Raising business awareness between the EU and Africa

This course is part of the training Bachelor in Business Management.

4 credit points

Course level
Introductory or advanced
Good knowledge of micro- and macroeconomics
students are able to do research, make analyses and work on papers, assignments independently
students are able to work in team
students are generally able to adapt to foreign cultures
students are able to contribute to discussions in English
students are able to fluently read and write English
students are willing to learn German and give the African culture a chance
enthusiast, willing to learn
open minded
critical, yet not arrogant
eager to function in a multicultural environment
longing for international experience
willing to give and receive feedback; able to cope with negative feedback
stress resistant
motivated and not easily giving up
having an own opinion, while at the same time being able to listen to others

Course prerequisites (start competences)
At least student in the second year

Course description & goals (final competences)

In recent times, there have been much discussion about Africa’s poverty and stagnation. It is widely acknowledged that poverty and economic stagnation in Africa is the greatest tragedy of the twenty-first century. This has led to a number of reports to be published, suggesting policies to tackle Africa’s twin problems (Millennium Report 05, Commission for Africa Report 05 Sachs 05).
It is argued that forty years ago, Africa was richer than Asia, and the Continent of Asia was the poorest continent yet, it is now the fastest growing economy and poverty has been reduced in many countries in Asia. Even though Africa is blessed with most mineral resources, such as oil, gold, diamonds and other high value natural resources. .So what might have gone wrong in Africa? Many explanations have been offered for Africa’s poor performance in terms of poverty reduction and economic growth
In this course, students will learn about what Africa and the world community can do to change the situation. The goal is to impart to students the skills and knowledge needed to understand Public debate on Africa’s relationship with EU and the rest of the world ,and to able to apply the knowledge acquired here to solve the problems of Africa and poor developing countries.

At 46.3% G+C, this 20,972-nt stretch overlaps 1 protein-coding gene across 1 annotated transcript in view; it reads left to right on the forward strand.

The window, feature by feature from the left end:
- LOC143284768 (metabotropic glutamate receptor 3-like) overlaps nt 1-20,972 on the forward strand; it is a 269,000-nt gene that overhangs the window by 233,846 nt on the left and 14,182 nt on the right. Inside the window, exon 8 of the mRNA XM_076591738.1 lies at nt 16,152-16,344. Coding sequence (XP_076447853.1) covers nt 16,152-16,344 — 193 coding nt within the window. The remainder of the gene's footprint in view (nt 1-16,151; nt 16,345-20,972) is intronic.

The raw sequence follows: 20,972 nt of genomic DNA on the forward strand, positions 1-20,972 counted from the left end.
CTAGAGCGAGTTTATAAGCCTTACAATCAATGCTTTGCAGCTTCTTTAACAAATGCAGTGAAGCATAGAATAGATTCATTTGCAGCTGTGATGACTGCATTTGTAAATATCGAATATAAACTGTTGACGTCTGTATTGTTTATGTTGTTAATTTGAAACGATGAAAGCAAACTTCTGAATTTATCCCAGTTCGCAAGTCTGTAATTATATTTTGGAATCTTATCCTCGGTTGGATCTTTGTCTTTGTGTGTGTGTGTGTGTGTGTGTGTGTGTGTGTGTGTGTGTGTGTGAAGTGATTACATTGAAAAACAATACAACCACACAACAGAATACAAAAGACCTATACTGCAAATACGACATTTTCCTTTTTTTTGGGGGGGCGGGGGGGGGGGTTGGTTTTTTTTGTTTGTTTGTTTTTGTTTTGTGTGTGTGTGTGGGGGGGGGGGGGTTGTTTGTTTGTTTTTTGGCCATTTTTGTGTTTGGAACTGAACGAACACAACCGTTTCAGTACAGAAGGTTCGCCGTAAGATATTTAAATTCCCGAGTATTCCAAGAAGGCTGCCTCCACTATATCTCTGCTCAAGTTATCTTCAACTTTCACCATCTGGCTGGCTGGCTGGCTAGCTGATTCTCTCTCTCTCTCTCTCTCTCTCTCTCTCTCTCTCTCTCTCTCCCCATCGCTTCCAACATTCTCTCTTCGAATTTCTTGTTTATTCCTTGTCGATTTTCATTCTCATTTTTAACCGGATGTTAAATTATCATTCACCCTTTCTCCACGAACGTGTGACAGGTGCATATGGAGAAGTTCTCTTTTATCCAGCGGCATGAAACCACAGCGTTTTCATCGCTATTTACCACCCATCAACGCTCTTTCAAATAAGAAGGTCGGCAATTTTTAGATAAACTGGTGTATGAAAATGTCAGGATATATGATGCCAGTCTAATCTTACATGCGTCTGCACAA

Table of contents
Part 1. Africa relationship with EU: The case for Action.
1. Overview of the Course.
2  The Lost decades: Legacy and causes.

Part 2: African’s relationship with EU and the rest of the World.
3.  Through African Eyes: Culture.
4.  Governance and Capacity Building.
5.  The Need for Peace and Security.
6. Leaving No One Out: Investing in People.
7. Going from Growth and Poverty Reduction.
8.  More trade and Fairer Trade.
9.  Finances. Where will the Resources come from?
1. Scaling up Aid to Ghana.
2. Scaling up Aid to Ethiopia
3.  Scaling up Aid to Mali.
4.  Allocating Development Assistance to Poverty Reduction.
5.  The Productive Absorption of Additional Aid to Africa.
6. Draft Principles for Good International Engagement in Fragile States.
7. Botswana Graduating from Aid.
8.  Possible Actions for Further Debt Relief.
9. Making it Happen
9.1. Introduction: commitment and delivery.
9.2. African leadership and World partnership.
9.3. Clarity of action and basis in evidence.
9.4. Institution for delivery
9.4.1. Multilateral African institution.
9.4.2. The global institutions.
9.5. A stronger African voice in institutional organisations.
9.6. Scrutiny, measurement and accountability.
9.7. Political will.
9.8. Recommendations and Discussions on how to make all these happen.

Teaching method

The course is taught by theory inputs and facilitated discussions. In the second part of the course students apply their knowledge to selected case studies. They are given feedback and further clarification by the instructor.

Course material

The Report on commission for Africa. Department of International Development . Glasgow. Scotland. 2005. Free of charge.
Investing in People. A practical Plan to Achieve Millennium Development Goals. Report to the UN Secretary General. 2005. Free of Charge. UNDP. New York.
Jeffrey Sachs. The End of Poverty. Economic possibilities of Our Time. Penguin Press New York. 2005 $27
Jeffrey D. Sachs. Public Lecture ON Poverty Reduction in the Islamic World. Lessons
From the UN Millennium Project. 2005. Free of Charge.
From Cairo to Lisbon.: The EU and Africa Working together for a New Partnership. Lisbon. 2003
Paul Collier. The Economic causes of Civil Conflict and their Implications for policy. World
Bank. 2000. Free of charge.
Rigged Rules and Double Standards: Trade, globalisation and the fight against poverty. Oxfam 2002 No price is given.
Annual World Bank Conference on Development Economics. Towards pro poor policies, aid, Institutions, and globalisation. Europe 2003 Oxford university Press New York $ 22
Annual World Bank Conference on Development Economics. The New Agenda. 2003. New
York. $ 22.

Examination and assessment method
To be agreed on with the lecturer (written test at the end or during the semester, papers, etc.)

Any retake of the courses is generally only possible during the period of July 8 – July 31 following the winter term in which the RIBA courses have been taken the first time. Individual arrangements may only be fixed in direct contact between and mutual agreement of the failing students and the responsible lecturer. (Both the academic and institutional coordinators (Prof. Dr. Nagengast and Dr. von Randow) have to be informed.)

Information lecturer
Dr. Martin Owusu